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The Hanging Gardens of Babylon


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• Part 2: Other Mysteries

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Part 1: Did They Exist?

The Hanging Gardens were one of Babylon's most impressive sites, according to Greek historians. Yet mysteries of how they were built and kept up remain.

They were one of the Seven Wonders of the Ancient World, yet no one knows for sure whether they existed. The Hanging Gardens of Babylon were a wonder to look at, according to anyone who saw them and wrote about them. Greek writers were certainly impressed by them. Yet where were they, and why were they built?

Historians are fairly certain that they know the answer to the first question: Where were they? Recent excavations of the ancient city of Babylon have revealed a likely theory that the Gardens weren't really hanging but were on high rooftops, giving the illusion of hanging. It has been suggested that the plants that filled the rooftop garden had vines so long that they covered the building walls, giving the impression that the plants "hung" in midair.

In fact, the name comes from a mistranslation of the Greek word kremastos or the Latin word pensilis, which mean not just "hanging", but "overhanging" as in the case of a terrace or balcony.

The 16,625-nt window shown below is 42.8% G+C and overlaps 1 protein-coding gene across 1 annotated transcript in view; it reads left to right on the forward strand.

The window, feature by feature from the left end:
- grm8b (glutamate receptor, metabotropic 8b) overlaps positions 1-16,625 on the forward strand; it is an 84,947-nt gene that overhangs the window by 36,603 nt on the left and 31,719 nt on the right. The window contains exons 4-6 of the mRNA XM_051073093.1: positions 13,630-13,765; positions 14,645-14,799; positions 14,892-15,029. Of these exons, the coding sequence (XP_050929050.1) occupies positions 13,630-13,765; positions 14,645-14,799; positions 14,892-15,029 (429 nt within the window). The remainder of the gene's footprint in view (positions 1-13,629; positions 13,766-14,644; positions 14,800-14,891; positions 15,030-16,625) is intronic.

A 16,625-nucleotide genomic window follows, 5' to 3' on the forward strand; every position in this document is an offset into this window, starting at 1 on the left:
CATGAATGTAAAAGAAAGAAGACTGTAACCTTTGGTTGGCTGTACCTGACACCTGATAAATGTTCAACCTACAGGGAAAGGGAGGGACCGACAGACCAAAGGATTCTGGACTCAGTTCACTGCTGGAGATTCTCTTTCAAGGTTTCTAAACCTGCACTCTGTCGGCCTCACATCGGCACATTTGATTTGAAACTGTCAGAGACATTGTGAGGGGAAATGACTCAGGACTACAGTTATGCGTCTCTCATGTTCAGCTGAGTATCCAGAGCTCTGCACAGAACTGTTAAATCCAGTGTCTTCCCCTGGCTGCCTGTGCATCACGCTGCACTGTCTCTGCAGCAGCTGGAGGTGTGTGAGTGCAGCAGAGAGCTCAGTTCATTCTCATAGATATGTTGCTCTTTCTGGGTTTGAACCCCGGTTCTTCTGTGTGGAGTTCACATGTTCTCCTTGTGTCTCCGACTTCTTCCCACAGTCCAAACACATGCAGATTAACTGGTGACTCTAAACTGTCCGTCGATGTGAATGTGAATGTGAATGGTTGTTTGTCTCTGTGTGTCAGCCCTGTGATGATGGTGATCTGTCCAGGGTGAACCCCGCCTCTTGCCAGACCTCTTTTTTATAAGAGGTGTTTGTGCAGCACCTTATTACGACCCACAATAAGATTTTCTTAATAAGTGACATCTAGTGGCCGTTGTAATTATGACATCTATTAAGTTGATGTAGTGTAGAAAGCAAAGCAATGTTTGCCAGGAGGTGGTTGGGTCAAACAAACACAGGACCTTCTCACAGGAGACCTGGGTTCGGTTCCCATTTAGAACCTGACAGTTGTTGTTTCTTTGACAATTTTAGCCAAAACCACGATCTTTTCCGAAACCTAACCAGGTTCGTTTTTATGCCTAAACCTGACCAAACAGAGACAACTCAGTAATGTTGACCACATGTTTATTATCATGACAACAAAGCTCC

One of the more common mysteries has been how the plants were given water. Babylon, after all, is in the middle of a desert. Excavations in recent years have shed light on this question. Archaeologists now think that a sort of pump system was designed, utilizing buckets of water on a sort of pulley (like our modern conveyor belt). No such object has been found, of course, but the evidence that has been found fits in with this theory.


"The approach to the Garden sloped like a hillside and the several parts of the structure rose from one another tier on tier... On all this, the earth had been piled... and was thickly planted with trees of every kind that, by their great size and other charm, gave pleasure to the beholder... The water machines [raised] the water in great abundance from the river, although no one outside could see it."

--Diodorus Siculus, Greek historian

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